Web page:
Children today are faced with many stressful situations at home, in school and beyond—but parents can play an important role in helping them learn how to cope, says work-life balance expert Dr. Kathleen Hall. The Peetes talk with Dr. Hall, director of the Stress Institute, about simple stress-busting tools parents can give their children.
Teach your children SELF care:
Serenity: Teach children that being calm and relaxed is the opposite of stress, which can cause negative physical, emotional and psychological symptoms, Dr. Hall says. To help children alleviate stress, encourage them to memorize a brief saying or positive affirmation they can repeat to themselves throughout the day or during stressful times, she says. Another proven technique is guided imagery: Tell your child to picture a relaxing place, then go there in their mind's eye when they feel stressed, she says.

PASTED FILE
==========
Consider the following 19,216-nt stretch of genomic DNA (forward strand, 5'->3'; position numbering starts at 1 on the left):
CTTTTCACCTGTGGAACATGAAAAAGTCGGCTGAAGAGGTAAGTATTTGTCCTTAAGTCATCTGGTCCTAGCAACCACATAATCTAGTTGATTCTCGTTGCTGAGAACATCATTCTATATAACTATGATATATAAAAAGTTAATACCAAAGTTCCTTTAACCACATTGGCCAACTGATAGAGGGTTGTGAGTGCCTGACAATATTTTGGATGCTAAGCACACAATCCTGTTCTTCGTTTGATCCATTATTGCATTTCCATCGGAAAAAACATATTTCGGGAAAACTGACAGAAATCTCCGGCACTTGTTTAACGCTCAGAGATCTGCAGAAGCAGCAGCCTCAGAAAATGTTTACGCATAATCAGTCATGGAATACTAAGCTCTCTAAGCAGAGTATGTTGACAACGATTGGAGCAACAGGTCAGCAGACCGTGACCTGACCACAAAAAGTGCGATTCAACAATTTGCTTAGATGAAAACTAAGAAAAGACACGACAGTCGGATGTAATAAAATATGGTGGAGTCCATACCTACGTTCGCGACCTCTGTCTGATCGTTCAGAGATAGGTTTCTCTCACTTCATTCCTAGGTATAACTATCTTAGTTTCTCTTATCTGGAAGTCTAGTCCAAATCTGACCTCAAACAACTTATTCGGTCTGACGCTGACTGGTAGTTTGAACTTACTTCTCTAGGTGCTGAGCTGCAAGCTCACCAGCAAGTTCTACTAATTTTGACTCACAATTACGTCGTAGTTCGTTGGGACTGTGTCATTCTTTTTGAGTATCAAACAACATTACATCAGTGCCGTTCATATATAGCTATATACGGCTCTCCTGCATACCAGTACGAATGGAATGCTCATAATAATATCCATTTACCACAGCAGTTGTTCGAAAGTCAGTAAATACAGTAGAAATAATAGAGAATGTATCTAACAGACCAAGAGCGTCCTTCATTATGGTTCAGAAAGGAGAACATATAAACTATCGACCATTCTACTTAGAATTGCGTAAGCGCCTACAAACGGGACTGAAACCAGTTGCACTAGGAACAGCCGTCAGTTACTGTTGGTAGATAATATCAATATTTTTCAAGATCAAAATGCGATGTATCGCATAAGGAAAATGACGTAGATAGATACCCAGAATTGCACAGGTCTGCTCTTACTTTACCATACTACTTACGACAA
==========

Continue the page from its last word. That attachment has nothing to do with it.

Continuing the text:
Exercise: In addition to regular exercise, teach children a few stretches, breathing exercises or "chair-yoga" positions, which you can find in many books or online, she says. They should practice these moves before a test, sporting event or any other stressful activity.
Love: Dr. Hall says studies show that people who feel loved and have caring relationships live better, are happier and suffer from less depression. If your child is an introvert, consider getting him a pet or help him connect with a buddy, she says.
Food: Healthy foods help the mind and body function, which in turn helps children experience less stress, Dr. Hall says. "Teach them food is medicine, food changes your mood," she says. When children are young, she suggests teaching them basic health concepts, such as "the brighter the color [of fruits and vegetables], the less sick you'll be." As children get older, talk about the benefits of vitamins and nutrients.